What can I do to help my symptoms? 

As well as doing the exercises your physiotherapist recommends, this advice might help. 

  • Try to avoid activities that make the pain worse. For example, if parting your legs makes the pain worse, keep your knees together when rolling over in bed. 
  • Take stairs one at a time. 
  • Stay as active as you can without causing yourself pain. 
  • Use a pillow under your bump and between your legs to give you extra support in bed. 
  • If you have a toddler, take them out in a buggy so you can use it to support yourself while walking. Try not to go too far if it will be painful getting back. 
  • Cycling is a great low-impact aerobic exercise. However, as your bump grows, your balance will change, which could mean you are more likely to fall off. You could use a stationary bike instead. 
  • Wear flat supportive shoes. 
  • Do grocery shopping online or ask someone to do it for you. 
  • Avoid breaststroke if you are swimming, and take care with other strokes. 
  • Get dressed and undressed while sitting down. Avoid standing on one leg. 
  • Avoid lifting heavy weights, such as other children, vacuum cleaners or wet washing. 
  • Try different positions for sex, such as kneeling on all-fours or lying on your side.

Blood clots 

Pregnancy increases the risk of blood clots in the veins of the legs. If you are not moving at all because of the pain, the risk of developing blood clots is higher. Speak to your midwife if you’re worried. They may suggest that you wear special stockings (graduated elastic compression stockings) or to have injections of heparin to reduce your risk of blood clots. 

Can I exercise if I have PGP? 

Try to stay active in any way that does not cause pain.  

It can be frustrating if you have been active to find that you have to stop or reduce your exercise.  

If you can, try different types of activity until you find one that works. Some women say that cycling causes no pain while walking is very painful. Swimming or aquanatal exercises may also help you stay active while supporting the weight of your body. If you are signing up to an aquanatal class, ask the instructor whether they have experience of PGP. They may have extra tips that help. 

The key thing is to stop any activity that causes pain.  

How will PGP affect my labour and birth? 

Most pregnant people with PGP go on to have a normal vaginal delivery. If this is your wish it should therefore be possible.

There is no evidence that having a caesarean section helps people with PGP. But, how you give birth is up to you. Talk to your midwife about your options. 

It is important that the birthing team know you have PGP because they can support you when you go into labour. For example, they can help make sure your legs are supported and help you change positions.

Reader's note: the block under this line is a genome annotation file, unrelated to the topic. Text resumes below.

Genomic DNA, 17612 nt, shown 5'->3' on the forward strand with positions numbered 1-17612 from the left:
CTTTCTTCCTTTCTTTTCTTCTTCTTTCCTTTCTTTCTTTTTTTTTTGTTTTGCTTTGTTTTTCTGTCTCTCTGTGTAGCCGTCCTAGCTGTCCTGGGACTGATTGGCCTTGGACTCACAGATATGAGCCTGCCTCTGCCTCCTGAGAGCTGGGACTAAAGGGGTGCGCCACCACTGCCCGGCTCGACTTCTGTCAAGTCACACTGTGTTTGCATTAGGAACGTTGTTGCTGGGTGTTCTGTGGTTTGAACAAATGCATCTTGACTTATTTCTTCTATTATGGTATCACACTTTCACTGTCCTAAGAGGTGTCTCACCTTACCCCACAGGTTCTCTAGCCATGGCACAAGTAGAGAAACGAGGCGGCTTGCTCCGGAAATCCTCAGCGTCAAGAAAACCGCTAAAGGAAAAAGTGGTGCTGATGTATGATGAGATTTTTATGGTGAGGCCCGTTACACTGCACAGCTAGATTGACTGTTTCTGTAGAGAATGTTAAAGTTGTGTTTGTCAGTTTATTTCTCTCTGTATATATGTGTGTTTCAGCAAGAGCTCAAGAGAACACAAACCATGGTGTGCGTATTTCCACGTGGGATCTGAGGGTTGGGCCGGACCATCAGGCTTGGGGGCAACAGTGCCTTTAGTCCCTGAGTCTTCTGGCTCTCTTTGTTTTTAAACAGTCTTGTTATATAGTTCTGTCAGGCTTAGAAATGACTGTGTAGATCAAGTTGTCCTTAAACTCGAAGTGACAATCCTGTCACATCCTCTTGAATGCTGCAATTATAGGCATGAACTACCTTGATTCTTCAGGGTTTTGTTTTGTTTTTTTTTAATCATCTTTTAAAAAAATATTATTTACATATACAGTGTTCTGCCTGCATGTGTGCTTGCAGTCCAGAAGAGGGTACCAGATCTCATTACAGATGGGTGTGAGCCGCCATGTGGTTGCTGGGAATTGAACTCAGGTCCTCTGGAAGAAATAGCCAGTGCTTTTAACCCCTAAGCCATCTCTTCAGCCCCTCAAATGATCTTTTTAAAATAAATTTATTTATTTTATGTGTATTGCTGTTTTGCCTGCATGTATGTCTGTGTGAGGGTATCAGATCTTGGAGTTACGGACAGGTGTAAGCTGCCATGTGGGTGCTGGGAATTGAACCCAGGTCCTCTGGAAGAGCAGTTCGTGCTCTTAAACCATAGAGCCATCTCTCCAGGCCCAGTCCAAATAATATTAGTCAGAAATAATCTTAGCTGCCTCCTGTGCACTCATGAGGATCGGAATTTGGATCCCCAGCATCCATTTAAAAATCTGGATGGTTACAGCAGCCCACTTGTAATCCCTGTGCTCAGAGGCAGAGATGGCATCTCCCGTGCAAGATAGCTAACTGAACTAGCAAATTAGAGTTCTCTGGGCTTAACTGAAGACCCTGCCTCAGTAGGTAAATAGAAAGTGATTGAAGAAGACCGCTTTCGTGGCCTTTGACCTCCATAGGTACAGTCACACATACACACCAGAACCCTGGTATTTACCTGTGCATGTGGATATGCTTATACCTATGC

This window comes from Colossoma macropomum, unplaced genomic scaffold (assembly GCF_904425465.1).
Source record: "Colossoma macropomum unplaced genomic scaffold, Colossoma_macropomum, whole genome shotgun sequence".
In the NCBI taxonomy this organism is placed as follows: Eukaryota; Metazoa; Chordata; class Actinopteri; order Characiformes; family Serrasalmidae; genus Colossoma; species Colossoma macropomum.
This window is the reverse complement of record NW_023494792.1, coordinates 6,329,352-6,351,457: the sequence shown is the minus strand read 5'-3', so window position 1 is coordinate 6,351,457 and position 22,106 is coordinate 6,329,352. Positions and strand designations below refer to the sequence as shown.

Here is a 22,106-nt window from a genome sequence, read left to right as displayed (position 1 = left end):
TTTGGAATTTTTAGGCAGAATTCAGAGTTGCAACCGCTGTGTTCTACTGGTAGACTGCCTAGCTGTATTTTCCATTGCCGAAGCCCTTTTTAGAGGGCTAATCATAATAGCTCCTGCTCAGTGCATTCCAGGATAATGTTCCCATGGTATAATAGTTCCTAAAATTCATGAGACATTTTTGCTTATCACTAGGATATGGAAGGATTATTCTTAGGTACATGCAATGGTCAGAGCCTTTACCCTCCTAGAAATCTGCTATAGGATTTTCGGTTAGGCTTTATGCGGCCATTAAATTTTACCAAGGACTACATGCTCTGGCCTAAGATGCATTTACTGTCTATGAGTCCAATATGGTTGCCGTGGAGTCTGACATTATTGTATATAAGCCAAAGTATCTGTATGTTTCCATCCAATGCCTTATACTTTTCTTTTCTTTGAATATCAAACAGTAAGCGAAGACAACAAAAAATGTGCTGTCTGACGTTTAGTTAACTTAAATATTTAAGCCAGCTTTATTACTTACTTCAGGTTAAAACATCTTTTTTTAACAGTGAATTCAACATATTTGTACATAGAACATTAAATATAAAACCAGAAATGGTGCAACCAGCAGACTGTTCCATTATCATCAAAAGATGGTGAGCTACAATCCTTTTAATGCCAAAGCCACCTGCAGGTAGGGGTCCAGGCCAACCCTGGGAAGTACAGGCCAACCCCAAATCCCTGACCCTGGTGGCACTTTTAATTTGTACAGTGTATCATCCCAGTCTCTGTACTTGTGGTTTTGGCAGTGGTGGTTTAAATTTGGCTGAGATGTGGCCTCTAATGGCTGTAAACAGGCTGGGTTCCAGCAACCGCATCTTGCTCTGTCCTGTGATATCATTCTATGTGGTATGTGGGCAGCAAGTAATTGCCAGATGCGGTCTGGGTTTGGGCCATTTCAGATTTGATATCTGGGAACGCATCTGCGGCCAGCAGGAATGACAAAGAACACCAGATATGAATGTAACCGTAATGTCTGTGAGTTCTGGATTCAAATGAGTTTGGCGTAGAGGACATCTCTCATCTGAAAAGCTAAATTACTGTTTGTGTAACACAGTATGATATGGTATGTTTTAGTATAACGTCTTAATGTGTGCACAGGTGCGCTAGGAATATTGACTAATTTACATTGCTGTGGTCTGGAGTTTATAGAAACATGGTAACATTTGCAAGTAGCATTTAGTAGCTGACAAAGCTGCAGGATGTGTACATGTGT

Some people find a water birth to be helpful because the water can give you support and allow you to move more easily. 

Talk to your physiotherapist and midwife about factoring PGP into your birth plan. They will be able to suggest positions that avoid straining your pelvis and help your labour to progress.

How long does it take for PGP to go away after birth? 

PGP symptoms usually improve after you give birth. It can take a few weeks or a few months. However, around 1 in 10 women have pain that lasts for some time.

This can be frustrating and difficult when you have a newborn baby. Try to take the time to rest and accept any help that is offered.  

During pregnancy you might like to think about what support you will need after your baby is born and who may be able to help you while you are recovering. 

If you are still in pain after you’ve had your baby, talk to your midwife or GP. They should refer you to a physiotherapist.

Read more about your body after birth

The emotional impact of pelvic pain in pregnancy 

“It is so important to get help sooner rather than later as it is physically and mentally debilitating at times.”


Being in physical pain every day can really wear you down emotionally, especially if you are finding it hard to sleep too. Speak to your midwife or doctor If you feel that PGP is affecting your mood.. 

Our wellbeing plan can help you put your feelings into words if you are not sure how to start the conversation.  

Will I get PGP in my next pregnancy? 

If you have had PGP in pregnancy before, you are more likely to have PGP in your next pregnancy. It may help to try and be as fit and healthy as possible before you get pregnant again.24 This may help ease the pain or even prevent PGP next time.  

It will also help to try and strengthen your pelvic floor muscles.

More support and information 

The Pelvic, Obstetric and Gynaecology Physiotherapists (POGP) are a branch of the Chartered Society of Physiotherapy  

The Pelvic Partnership has more information and support for women with PGP.  

Royal College of Obstetricians and Gynaecologists. Pelvic girdle pain and pregnancy. Pelvic girdle pain and pregnancy | RCOG Pelvic girdle pain and pregnancy | RCOG

Gutke A et al (2018). The Severity and Impact of Pelvic Girdle Pain and Low-Back Pain in Pregnancy: A Multinational Study. Journal of Women’s Health. 510-17. doi: 10.1089/jwh.2017.6342.

NHS. Pelvic pain in pregnancy. (Page last reviewed: 12 December 2022, Next review due: 12 December 2025)

POGP (2018). Pelvic Girdle Pain and other common conditions in pregnancy Pelvic, Obstetric and Gynaecological Physiotherapy.   

Bernas BL 2022. Maternal adaptations to pregnancy: musculoskeletal changes and pain. UpToDate.

Review dates
Reviewed: 21 April 2023
Next review: 21 April 2026